By David Levinsky - www.phillyburbs.com
New Jersey senators are preparing their own package of gun safety laws, and it includes several of local legislator Troy Singleton’s ideas about how to crack down on illegal gun sales.
Senate President Stephen Sweeney, D-3rd of West Deptford, and other Democratic lawmakers announced the package of 12 bills Friday, but delayed introduction of the measures until later this month to make some technical changes.
The centerpiece of the package is a bill that would require the state to create an electronic system for instant background checks for the purchase of firearms, as well as a photo ID for gun buyers that would be revoked immediately if a buyer is convicted of a criminal offense or sentenced to involuntary commitment.
The new system also would combine the New Jersey permits for hunting rifles and handguns into one permit and require safety training for anyone interested in obtaining it.
The Democrats’ 12-bill package includes three of four bills authored by Singleton, D-7th of Palmyra, to slow the flow of illegal guns into the state.
One of the measures would increase the penalties for gun trafficking by making it a crime subject to the No Early Release Act mandating that violators serve 85 percent of any prison term before they become eligible for parole.
A second would clarify that vehicles used in the illegal trafficking of firearms are subject to seizure and forfeiture by law enforcement.
The third bill of Singleton’s in the Senate package would increase the penalties for licensed gun dealers who knowingly sell firearms to people who then illegally give or sell them to those disqualified from possessing a firearm. The bill also empowers law enforcement to suspend the license of any dealer who is found to have sold an excessive number of firearms recovered from criminal suspects or traced to crime.
A fourth Singleton bill, which seeks to make so-called “straw purchases” of guns by those with clean records for people prohibited from possessing weapons a fourth-degree crime punishable by up to 18 months in prison, was not included in the Senate package.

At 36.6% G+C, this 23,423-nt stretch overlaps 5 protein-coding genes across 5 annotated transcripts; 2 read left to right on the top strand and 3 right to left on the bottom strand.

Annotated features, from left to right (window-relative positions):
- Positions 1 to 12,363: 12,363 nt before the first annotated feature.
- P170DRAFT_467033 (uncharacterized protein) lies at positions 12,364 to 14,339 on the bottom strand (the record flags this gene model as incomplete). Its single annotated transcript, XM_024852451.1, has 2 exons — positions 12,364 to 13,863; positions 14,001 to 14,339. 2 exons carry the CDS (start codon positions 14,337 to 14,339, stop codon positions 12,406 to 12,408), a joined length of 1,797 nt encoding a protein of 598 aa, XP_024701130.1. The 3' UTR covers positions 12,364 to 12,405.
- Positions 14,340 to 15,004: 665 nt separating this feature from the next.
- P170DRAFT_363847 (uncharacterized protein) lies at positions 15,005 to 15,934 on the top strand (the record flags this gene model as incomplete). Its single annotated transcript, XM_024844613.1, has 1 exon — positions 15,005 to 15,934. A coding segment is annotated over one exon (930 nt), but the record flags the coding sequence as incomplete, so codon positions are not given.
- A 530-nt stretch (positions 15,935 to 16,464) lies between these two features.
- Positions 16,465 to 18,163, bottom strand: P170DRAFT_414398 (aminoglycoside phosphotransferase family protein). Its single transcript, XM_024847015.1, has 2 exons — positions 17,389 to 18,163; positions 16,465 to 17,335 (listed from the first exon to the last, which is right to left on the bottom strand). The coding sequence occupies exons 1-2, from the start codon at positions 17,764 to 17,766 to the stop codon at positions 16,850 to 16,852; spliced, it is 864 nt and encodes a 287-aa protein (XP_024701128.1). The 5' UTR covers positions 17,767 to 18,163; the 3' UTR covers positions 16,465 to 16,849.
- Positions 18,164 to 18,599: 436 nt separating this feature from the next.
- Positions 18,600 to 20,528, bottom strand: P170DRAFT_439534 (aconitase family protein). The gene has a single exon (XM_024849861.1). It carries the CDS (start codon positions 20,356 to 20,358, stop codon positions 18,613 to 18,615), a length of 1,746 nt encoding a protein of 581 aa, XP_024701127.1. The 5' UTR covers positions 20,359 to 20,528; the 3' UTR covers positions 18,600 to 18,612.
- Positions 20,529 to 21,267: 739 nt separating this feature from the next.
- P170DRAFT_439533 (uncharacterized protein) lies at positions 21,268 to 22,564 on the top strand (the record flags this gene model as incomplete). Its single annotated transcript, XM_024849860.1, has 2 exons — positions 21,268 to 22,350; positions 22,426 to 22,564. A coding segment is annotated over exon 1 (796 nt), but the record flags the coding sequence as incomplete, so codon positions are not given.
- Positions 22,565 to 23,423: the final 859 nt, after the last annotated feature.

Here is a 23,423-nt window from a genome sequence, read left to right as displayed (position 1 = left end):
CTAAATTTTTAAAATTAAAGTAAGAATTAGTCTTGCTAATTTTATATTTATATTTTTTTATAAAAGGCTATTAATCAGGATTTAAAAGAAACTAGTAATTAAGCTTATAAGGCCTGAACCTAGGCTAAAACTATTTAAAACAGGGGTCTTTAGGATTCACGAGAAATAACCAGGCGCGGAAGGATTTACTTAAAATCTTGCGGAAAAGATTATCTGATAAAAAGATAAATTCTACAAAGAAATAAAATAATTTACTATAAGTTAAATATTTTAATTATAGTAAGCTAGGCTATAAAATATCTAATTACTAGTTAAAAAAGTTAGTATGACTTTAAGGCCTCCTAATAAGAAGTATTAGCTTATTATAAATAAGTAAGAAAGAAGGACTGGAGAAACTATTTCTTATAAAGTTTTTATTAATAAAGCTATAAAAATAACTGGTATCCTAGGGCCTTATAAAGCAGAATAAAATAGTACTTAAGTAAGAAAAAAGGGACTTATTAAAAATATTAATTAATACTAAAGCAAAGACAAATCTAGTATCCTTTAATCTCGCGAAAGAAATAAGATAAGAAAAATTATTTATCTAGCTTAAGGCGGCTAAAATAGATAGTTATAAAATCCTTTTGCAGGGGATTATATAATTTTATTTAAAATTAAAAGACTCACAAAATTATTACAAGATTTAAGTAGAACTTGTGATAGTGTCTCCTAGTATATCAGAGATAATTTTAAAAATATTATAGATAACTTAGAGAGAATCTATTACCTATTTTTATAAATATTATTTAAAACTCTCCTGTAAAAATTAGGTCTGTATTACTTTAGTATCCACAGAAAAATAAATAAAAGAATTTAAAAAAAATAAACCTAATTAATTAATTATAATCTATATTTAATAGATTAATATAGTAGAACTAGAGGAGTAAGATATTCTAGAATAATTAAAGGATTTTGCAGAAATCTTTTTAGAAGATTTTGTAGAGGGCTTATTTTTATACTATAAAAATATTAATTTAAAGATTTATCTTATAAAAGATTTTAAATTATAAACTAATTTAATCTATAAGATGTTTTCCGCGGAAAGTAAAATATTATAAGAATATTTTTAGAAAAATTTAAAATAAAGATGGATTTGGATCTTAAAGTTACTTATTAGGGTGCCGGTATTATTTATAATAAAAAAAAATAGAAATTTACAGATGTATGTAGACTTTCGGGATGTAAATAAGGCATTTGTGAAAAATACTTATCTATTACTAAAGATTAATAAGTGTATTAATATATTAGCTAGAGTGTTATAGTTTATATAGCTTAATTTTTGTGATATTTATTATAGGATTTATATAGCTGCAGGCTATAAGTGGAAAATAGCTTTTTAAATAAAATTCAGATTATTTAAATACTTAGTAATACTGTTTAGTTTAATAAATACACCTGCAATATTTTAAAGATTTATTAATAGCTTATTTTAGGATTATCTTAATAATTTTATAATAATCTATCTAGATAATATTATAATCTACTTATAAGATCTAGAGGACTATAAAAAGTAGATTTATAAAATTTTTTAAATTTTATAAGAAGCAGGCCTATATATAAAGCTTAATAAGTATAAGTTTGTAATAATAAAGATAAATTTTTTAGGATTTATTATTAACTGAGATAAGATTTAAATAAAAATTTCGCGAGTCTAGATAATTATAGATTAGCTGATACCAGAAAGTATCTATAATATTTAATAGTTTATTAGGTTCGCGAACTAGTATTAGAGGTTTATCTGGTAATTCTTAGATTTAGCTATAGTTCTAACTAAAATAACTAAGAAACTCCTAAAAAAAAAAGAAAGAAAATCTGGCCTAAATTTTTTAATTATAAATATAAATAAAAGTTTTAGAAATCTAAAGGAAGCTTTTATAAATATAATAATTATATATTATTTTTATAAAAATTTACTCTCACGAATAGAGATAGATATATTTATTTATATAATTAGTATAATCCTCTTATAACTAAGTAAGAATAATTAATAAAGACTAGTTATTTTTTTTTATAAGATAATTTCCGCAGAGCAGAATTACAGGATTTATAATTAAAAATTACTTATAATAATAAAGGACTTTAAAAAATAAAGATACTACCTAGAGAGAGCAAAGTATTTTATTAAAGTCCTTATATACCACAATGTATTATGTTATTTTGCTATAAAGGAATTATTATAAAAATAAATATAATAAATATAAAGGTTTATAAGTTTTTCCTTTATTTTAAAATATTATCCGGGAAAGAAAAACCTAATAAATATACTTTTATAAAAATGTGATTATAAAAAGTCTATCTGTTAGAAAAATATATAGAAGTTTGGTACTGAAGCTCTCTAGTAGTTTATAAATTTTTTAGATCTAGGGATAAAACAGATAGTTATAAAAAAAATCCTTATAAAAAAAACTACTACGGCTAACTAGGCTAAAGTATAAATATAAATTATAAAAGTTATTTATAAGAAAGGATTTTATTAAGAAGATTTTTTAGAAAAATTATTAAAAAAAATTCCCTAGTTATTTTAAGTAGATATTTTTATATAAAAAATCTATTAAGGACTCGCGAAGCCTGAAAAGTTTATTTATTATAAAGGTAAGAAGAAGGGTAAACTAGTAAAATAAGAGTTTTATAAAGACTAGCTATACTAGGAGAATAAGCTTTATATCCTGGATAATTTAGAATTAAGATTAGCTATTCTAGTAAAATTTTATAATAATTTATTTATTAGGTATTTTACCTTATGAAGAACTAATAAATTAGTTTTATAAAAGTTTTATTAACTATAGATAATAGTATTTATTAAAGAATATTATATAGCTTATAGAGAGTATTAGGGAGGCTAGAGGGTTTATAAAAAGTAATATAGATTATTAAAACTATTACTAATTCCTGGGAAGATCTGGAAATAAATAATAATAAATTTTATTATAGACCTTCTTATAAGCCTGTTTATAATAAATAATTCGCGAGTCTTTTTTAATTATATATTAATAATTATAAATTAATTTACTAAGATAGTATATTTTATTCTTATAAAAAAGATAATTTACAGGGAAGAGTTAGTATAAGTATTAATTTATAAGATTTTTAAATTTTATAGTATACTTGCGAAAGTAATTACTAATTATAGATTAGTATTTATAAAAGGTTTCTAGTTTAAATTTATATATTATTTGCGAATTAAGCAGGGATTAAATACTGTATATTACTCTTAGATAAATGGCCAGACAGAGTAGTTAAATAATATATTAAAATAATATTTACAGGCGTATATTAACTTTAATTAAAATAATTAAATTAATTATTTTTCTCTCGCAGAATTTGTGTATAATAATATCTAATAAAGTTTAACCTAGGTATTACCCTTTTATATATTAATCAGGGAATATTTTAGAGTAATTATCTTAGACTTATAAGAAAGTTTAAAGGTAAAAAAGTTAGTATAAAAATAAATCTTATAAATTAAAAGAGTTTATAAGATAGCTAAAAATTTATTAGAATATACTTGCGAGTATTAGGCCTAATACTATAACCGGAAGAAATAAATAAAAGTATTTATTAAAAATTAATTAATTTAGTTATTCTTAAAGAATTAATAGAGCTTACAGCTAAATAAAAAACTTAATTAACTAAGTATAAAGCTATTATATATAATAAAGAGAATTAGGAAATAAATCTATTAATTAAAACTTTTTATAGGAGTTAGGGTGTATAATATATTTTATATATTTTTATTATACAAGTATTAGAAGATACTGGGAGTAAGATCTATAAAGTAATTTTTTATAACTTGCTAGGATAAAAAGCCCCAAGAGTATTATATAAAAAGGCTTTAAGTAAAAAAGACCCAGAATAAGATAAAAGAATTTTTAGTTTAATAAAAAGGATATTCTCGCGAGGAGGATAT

Singleton introduced all four bills in the Assembly earlier this year, but they were not part of a 22-bill package approved by that chamber in February.
On Monday, he said he was pleased that three of his four bills were part of the Senate package and that he was confident the Assembly also would take them up and approve them.
“I’ve said many times before that part of the conversation on gun control has to be focused on illegal guns, and the actions the Senate is taking speaks to that,” Singleton said. “I know (Assembly) Speaker Sheila Oliver is also committed.”
In addition to the instant background checks and Singleton’s bills, the Senate package contains some of the bills passed by the Assembly, including a ban on people on the federal “no fly” list from obtaining a New Jersey gun permit, and a ban on the sale of .50-caliber Barrett assault rifles.
But some of the Assembly measures were not included, among them a reduction in New Jersey’s maximum legal magazine size from 15 rounds to 10, and permitting authorities to seize guns from a person who a mental health professional believes poses a danger.
Sweeney said the Senate package could serve as “a national model on gun safety,” but that lawmakers would continue to speak to both proponents and opponents about the various proposals.
“At the end of the day, we all want the same thing: to provide safety and protection for friends and family. These bills will do just that, both through common-sense and new innovative measures,” he said.
In addition to the Senate and Assembly bills, Gov. Chris Christie is expected to make his own proposals after he completes a review of the findings and recommendations of a task force he formed to study New Jersey’s gun laws as well as how gun violence is related to mental health, addiction and violence in the media.
Among the task force’s recommendations were that the state should conduct periodic reviews of firearm permits and that parental permission should be required to purchase certain violent video games rated “mature.”
Singleton said he reviewed the task force report and believes there are some areas of common ground that the Legislature and Christie might be able to agree on.
“I’m hopeful we’ll be able to get something done before the year’s end,” he said.